The vast majority of New Zealanders still dream of owning a home with a backyard, according to new research into Kiwis' housing preferences commissioned by Westpac NZ.
The online survey of more than 1,000 people found that despite the rise of apartment living, 49% consider a backyard “essential” when buying a home, while a further 42% think it would be “nice to have”.
“It’s interesting to see that people consider having a backyard much more important than living close to work, public transport, parks or schools,” says Westpac NZ Housing Lead, Robert Hill.
“Owning a home with a nice backyard has traditionally been central to the Kiwi dream, and the recent rise in house prices and increase in apartments doesn’t seem to have dented that.”
City dwellers are more prepared to forgo a backyard than those in smaller centres, with 39% of Aucklanders and 43% of Wellingtonians deeming a backyard essential, compared to 64% in the regional South Island and 57% in the regional North Island.
“City dwellers appear more willing to sacrifice a backyard to live in the big smoke and it will be interesting to see if that trend continues as more apartments and townhouses come on to the market.”
However first home buyers are more likely to consider a backyard essential (55%), and place far more importance on this than other features such as a modern kitchen (31%) or bathroom (28%).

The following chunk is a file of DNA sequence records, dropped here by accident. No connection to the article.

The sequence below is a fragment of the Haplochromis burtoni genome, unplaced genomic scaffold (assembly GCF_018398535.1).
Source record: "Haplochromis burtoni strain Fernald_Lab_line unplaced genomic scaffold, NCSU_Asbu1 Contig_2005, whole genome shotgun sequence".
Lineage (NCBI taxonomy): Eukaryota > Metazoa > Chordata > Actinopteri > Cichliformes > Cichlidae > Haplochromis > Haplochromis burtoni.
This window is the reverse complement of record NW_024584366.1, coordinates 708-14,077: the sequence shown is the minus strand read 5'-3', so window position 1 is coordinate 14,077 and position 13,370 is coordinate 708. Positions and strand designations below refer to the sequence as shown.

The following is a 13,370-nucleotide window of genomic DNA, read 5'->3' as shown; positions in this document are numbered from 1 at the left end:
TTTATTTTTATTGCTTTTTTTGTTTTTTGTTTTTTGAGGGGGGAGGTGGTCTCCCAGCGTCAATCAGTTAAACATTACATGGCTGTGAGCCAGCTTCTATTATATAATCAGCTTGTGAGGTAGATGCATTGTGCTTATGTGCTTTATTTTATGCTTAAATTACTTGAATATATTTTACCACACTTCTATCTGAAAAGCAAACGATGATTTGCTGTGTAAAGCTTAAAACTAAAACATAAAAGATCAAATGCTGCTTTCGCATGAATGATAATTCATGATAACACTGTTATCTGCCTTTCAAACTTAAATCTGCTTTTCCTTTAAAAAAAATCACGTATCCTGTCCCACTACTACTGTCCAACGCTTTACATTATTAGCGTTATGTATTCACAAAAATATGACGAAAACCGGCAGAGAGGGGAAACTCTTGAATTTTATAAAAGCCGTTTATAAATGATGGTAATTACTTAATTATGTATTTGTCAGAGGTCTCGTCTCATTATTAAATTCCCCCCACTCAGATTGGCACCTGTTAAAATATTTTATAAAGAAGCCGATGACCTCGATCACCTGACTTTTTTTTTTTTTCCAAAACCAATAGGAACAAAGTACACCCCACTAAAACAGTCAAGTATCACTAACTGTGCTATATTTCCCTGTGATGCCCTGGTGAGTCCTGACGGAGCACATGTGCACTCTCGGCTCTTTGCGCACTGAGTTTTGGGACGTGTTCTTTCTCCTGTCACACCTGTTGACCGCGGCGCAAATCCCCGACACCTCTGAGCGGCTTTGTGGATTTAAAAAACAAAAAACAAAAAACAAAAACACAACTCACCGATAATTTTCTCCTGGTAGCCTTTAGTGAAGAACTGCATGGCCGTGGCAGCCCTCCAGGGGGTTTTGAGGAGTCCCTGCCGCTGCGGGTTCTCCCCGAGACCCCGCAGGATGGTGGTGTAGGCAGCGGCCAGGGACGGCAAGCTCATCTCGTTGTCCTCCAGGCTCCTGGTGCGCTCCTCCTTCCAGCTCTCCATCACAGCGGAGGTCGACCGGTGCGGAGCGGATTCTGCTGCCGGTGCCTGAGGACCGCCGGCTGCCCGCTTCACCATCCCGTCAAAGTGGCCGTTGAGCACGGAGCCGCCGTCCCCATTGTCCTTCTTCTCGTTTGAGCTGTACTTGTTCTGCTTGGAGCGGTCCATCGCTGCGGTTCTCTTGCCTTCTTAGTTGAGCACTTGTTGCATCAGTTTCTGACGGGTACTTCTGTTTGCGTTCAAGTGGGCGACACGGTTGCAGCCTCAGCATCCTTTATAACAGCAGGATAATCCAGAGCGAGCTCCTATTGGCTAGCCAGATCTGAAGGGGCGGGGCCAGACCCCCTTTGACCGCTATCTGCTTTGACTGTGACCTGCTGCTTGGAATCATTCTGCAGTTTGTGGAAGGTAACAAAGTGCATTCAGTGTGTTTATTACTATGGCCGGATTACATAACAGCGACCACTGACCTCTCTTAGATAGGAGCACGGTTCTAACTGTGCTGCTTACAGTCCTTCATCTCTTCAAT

“Clearly people looking to get on the property ladder are taking the attitude that you can always improve and expand your home, but you can’t expand your section,” Mr Hill says.
The survey found most Kiwis prioritise safety and security over luxury features when it comes to choosing a home.
An overwhelming 85% say a warm, dry home is essential, while 70% would choose an area with a low crime rate.
Safety from environmental risks (such as poor water quality) is essential for 63% of people, while 61% are wary of buying in areas susceptible to climate change risks (such as coastal erosion and flooding).
“We encourage Kiwis to make prudent choices about where they live, and it seems that message is being heeded. In particular it is interesting to see strong awareness of the risks relating to climate change, such as flooding and seal level rise,” Mr Hill says.
“By prioritising warm, well-built, healthy homes that are immune to future risks, they’re potentially saving themselves a lot of money and worry in the medium-to-long term.”
“At the other end of the scale, nearly three quarters of people aren’t interested in having a swimming pool and only one in ten think it’s essential to live near a social hub.”
New Zealanders remain wedded to their cars, with 65% of people deeming a lock-up garage essential to a property. 56% say privacy from their neighbours is essential, while another 42% say it would be nice to have.
Nexus Planning & Research was commissioned by Westpac NZ to conduct the research. It surveyed 1,008 people aged 18 and over who identified as home owners, property investors, or people planning to buy their first home in the next two years. Research was conducted in March and April 2019 and has a margin of error of +/- 3%.